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WASHINGTON – Here are the votes of Western New York’s three members of the House of Representatives and the state’s two U.S. senators on major legislation in Congress last week. A “Y” means the member voted for the measure; an “N” means the member voted against the measure; an “A” means the member did not vote.

House

DELIVERING DROUGHT INFORMATION: The House passed the National Integrated Drought Information System Reauthorization Act (H.R. 2431), sponsored by Rep. Ralph M. Hall, R-Texas. The bill would authorize $13.5 million of annual funding for the National Integrated Drought Information System through fiscal 2018 and direct the System to work with other federal agencies and state and local governments to communicate drought forecasts and information about drought conditions.

Hall said the reauthorization “will improve interagency coordination, early warnings, critical data sharing, and decision services related to drought. The bill encourages further research, monitoring, and forecasting, along with further development of regional early warning systems.”

The vote, on Feb. 10, was 365 yeas to 21 nays.

Reps. Chris Collins, R-Clarence, Y; Brian Higgins, D-Buffalo, Y; Tom Reed, R-Corning, Y.

• UNREST IN UKRAINE: The House passed a resolution (H. Res. 447), sponsored by Rep. Eliot L. Engel, D-N.Y., to support Ukrainians’ goal of a closer relationship with the European Union and protests against their government’s abandonment of talks for reaching an economic pact with the EU, and call on the Ukrainian government to drop charges against peaceful protestors and prosecute those who have attacked the protesters.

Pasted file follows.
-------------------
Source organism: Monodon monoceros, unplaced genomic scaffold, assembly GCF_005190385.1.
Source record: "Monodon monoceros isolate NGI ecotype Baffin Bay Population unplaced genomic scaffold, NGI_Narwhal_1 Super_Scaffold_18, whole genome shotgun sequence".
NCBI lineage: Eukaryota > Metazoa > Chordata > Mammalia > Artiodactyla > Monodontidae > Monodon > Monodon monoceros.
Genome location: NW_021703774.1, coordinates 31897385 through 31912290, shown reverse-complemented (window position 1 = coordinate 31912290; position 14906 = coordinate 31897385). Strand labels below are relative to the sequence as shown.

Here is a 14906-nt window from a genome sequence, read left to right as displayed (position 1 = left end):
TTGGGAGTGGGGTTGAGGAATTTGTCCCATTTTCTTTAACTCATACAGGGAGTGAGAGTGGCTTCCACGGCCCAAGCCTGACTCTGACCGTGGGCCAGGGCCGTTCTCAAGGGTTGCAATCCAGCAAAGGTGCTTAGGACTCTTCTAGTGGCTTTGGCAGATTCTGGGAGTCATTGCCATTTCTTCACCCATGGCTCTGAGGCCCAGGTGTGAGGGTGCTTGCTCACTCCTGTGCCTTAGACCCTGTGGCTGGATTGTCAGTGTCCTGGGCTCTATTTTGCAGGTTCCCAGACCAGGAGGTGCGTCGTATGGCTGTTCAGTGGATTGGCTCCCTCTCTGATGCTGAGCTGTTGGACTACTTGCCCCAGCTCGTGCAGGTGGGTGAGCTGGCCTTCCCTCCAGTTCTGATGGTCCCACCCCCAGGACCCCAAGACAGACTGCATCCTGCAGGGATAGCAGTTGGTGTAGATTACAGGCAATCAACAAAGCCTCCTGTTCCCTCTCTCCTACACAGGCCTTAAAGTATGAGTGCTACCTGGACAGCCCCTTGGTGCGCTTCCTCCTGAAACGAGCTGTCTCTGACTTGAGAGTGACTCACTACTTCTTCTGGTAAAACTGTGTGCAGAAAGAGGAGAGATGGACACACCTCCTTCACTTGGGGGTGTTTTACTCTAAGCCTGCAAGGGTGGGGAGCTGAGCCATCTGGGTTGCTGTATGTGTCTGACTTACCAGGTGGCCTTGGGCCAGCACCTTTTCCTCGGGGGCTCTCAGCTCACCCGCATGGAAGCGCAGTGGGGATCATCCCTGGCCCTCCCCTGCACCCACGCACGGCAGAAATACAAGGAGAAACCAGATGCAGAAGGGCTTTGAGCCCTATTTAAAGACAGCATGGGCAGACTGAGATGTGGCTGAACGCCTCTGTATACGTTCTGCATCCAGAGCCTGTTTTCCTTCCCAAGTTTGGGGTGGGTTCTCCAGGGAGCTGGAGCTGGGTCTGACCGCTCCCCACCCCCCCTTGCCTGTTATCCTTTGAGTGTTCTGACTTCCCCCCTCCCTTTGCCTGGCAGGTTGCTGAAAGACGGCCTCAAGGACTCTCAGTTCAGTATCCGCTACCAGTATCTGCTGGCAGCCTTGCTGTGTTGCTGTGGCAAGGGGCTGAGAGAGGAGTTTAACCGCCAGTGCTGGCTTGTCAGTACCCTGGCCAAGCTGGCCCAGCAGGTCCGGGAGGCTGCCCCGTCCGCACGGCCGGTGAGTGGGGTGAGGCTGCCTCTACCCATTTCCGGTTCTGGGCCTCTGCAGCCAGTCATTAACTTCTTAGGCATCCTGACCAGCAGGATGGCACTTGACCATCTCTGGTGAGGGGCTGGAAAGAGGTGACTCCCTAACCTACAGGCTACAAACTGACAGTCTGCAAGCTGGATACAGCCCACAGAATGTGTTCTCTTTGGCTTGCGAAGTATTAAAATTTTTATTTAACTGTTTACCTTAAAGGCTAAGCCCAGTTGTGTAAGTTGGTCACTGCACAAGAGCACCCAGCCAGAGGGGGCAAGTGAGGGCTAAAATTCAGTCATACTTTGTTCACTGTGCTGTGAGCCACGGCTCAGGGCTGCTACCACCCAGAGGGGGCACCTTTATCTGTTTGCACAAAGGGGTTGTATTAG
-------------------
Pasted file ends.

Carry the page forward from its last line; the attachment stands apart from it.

The vote, on Feb. 10, was 381 yeas to 2 nays.

Collins, Y; Reed, Y; Higgins, Y.

• MILITARY PENSIONS: The House passed the South Utah Valley Electric Conveyance Act (S. 25), sponsored by Sen. Orrin G. Hatch, R-Utah. The bill would state that military members who enlisted before 2014 will receive full cost-of-living adjustments for their retirement benefits, with the $6 billion cost of the benefits offset by extending cuts in Medicare spending through fiscal 2024 rather than fiscal 2023.

A supporter, Rep. Michael Fitzpatrick, R-Pa., said the bill would “treat our veterans with the honor they deserve by ensuring that they are fully compensated for their service during retirement,” while the Medicare cuts would provide “much-needed stability for the medical community by ensuring that physicians have the predictability in billing they need to further their practice and to focus on their patients.”

The vote, on Feb. 11, was 326 yeas to 90 nays.

Collins, Y; Reed, Y; Higgins, Y.

• LIFTING DEBT CEILING: The House passed the Temporary Debt Limit Extension Act (S. 540), sponsored by Sen. Jeanne Shaheen, D-N.H. The bill would suspend until March 15, 2015, a law imposing a ceiling on the amount of debt the federal government can assume.

The vote, on Feb. 11, was 221 yeas to 201 nays.

Collins, Y; Reed, N; Higgins, Y.

• TRADING SECURITIES OF SMALL GROWTH COMPANIES: The House passed the Small Cap Liquidity Reform Act (H.R. 3448), sponsored by Rep. Sean P. Duffy, R-Wis. The bill would authorize the Securities and Exchange Commission to develop a five-year pilot program for pricing the securities of companies designated as emerging growth companies in five-cent and ten-cent increments, also known as tick sizes.

The vote, on Feb. 11, was 412 yeas to 4 nays.

Collins, Y; Reed, Y; Higgins, Y.

Senate